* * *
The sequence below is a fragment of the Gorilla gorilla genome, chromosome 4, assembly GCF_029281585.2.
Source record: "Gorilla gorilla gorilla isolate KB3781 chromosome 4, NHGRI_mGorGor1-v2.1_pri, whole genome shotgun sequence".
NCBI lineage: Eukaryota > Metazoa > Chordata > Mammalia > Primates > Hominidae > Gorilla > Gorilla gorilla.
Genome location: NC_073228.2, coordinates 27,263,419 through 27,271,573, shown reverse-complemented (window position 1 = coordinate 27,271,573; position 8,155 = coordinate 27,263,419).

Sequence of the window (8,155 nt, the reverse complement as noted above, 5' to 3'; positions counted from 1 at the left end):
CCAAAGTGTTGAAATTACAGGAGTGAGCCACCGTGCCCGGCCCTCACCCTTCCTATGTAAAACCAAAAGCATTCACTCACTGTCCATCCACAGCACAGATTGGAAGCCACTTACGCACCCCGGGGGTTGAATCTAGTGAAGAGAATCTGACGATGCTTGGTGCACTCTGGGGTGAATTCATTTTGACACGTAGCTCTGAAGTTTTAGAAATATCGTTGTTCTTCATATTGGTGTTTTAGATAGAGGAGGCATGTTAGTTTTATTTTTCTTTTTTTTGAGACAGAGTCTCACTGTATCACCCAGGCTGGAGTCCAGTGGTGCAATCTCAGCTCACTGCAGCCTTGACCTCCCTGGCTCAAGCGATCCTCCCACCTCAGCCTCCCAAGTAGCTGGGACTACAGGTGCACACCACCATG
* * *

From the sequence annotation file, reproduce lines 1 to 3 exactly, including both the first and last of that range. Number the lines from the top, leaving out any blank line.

The sequence below is a fragment of the Gorilla gorilla genome, chromosome 4, assembly GCF_029281585.2.
Source record: "Gorilla gorilla gorilla isolate KB3781 chromosome 4, NHGRI_mGorGor1-v2.1_pri, whole genome shotgun sequence".
NCBI lineage: Eukaryota > Metazoa > Chordata > Mammalia > Primates > Hominidae > Gorilla > Gorilla gorilla.